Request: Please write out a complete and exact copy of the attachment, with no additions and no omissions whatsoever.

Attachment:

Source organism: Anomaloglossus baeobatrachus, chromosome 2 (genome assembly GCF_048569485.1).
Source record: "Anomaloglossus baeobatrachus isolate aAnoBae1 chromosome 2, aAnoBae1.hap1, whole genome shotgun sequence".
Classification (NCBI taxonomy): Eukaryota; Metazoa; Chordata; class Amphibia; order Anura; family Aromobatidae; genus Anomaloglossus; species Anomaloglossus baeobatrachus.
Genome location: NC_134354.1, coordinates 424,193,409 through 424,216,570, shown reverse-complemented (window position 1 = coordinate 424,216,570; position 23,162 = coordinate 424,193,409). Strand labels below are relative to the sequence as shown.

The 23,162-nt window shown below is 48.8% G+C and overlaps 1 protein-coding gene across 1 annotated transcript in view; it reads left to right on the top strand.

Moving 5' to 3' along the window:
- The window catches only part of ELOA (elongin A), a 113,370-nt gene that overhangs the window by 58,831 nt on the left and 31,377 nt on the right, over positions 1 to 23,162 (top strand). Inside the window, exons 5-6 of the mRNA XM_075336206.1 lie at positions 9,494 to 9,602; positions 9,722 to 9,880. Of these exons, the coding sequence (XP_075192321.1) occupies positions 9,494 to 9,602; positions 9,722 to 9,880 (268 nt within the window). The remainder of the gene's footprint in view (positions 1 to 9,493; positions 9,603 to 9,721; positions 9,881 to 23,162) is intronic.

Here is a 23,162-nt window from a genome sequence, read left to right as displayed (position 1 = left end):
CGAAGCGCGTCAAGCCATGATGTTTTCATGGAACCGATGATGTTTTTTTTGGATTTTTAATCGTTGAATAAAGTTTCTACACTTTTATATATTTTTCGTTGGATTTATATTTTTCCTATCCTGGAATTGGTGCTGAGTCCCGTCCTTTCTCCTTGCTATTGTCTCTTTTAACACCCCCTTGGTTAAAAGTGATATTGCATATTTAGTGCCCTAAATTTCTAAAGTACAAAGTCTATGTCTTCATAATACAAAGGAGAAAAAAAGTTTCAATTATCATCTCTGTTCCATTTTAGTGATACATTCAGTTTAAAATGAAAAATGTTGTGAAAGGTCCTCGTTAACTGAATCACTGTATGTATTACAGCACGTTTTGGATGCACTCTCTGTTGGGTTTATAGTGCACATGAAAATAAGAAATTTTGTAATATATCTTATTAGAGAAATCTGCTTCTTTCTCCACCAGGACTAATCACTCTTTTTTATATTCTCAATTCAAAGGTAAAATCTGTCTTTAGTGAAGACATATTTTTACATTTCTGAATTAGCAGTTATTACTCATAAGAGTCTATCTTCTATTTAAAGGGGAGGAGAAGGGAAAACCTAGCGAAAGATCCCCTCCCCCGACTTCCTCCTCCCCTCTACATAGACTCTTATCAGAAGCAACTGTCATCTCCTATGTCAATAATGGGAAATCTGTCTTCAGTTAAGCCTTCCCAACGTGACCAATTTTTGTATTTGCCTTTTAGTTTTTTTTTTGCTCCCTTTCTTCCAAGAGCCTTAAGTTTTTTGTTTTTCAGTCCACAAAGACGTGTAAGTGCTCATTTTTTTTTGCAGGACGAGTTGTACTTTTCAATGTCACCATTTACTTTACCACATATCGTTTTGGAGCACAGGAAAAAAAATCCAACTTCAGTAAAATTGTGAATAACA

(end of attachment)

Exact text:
Source organism: Anomaloglossus baeobatrachus, chromosome 2 (genome assembly GCF_048569485.1).
Source record: "Anomaloglossus baeobatrachus isolate aAnoBae1 chromosome 2, aAnoBae1.hap1, whole genome shotgun sequence".
Classification (NCBI taxonomy): Eukaryota; Metazoa; Chordata; class Amphibia; order Anura; family Aromobatidae; genus Anomaloglossus; species Anomaloglossus baeobatrachus.
Genome location: NC_134354.1, coordinates 424,193,409 through 424,216,570, shown reverse-complemented (window position 1 = coordinate 424,216,570; position 23,162 = coordinate 424,193,409). Strand labels below are relative to the sequence as shown.

The 23,162-nt window shown below is 48.8% G+C and overlaps 1 protein-coding gene across 1 annotated transcript in view; it reads left to right on the top strand.

Moving 5' to 3' along the window:
- The window catches only part of ELOA (elongin A), a 113,370-nt gene that overhangs the window by 58,831 nt on the left and 31,377 nt on the right, over positions 1 to 23,162 (top strand). Inside the window, exons 5-6 of the mRNA XM_075336206.1 lie at positions 9,494 to 9,602; positions 9,722 to 9,880. Of these exons, the coding sequence (XP_075192321.1) occupies positions 9,494 to 9,602; positions 9,722 to 9,880 (268 nt within the window). The remainder of the gene's footprint in view (positions 1 to 9,493; positions 9,603 to 9,721; positions 9,881 to 23,162) is intronic.

Here is a 23,162-nt window from a genome sequence, read left to right as displayed (position 1 = left end):
CGAAGCGCGTCAAGCCATGATGTTTTCATGGAACCGATGATGTTTTTTTTGGATTTTTAATCGTTGAATAAAGTTTCTACACTTTTATATATTTTTCGTTGGATTTATATTTTTCCTATCCTGGAATTGGTGCTGAGTCCCGTCCTTTCTCCTTGCTATTGTCTCTTTTAACACCCCCTTGGTTAAAAGTGATATTGCATATTTAGTGCCCTAAATTTCTAAAGTACAAAGTCTATGTCTTCATAATACAAAGGAGAAAAAAAGTTTCAATTATCATCTCTGTTCCATTTTAGTGATACATTCAGTTTAAAATGAAAAATGTTGTGAAAGGTCCTCGTTAACTGAATCACTGTATGTATTACAGCACGTTTTGGATGCACTCTCTGTTGGGTTTATAGTGCACATGAAAATAAGAAATTTTGTAATATATCTTATTAGAGAAATCTGCTTCTTTCTCCACCAGGACTAATCACTCTTTTTTATATTCTCAATTCAAAGGTAAAATCTGTCTTTAGTGAAGACATATTTTTACATTTCTGAATTAGCAGTTATTACTCATAAGAGTCTATCTTCTATTTAAAGGGGAGGAGAAGGGAAAACCTAGCGAAAGATCCCCTCCCCCGACTTCCTCCTCCCCTCTACATAGACTCTTATCAGAAGCAACTGTCATCTCCTATGTCAATAATGGGAAATCTGTCTTCAGTTAAGCCTTCCCAACGTGACCAATTTTTGTATTTGCCTTTTAGTTTTTTTTTTGCTCCCTTTCTTCCAAGAGCCTTAAGTTTTTTGTTTTTCAGTCCACAAAGACGTGTAAGTGCTCATTTTTTTTTGCAGGACGAGTTGTACTTTTCAATGTCACCATTTACTTTACCACATATCGTTTTGGAGCACAGGAAAAAAAATCCAACTTCAGTAAAATTGTGAATAACA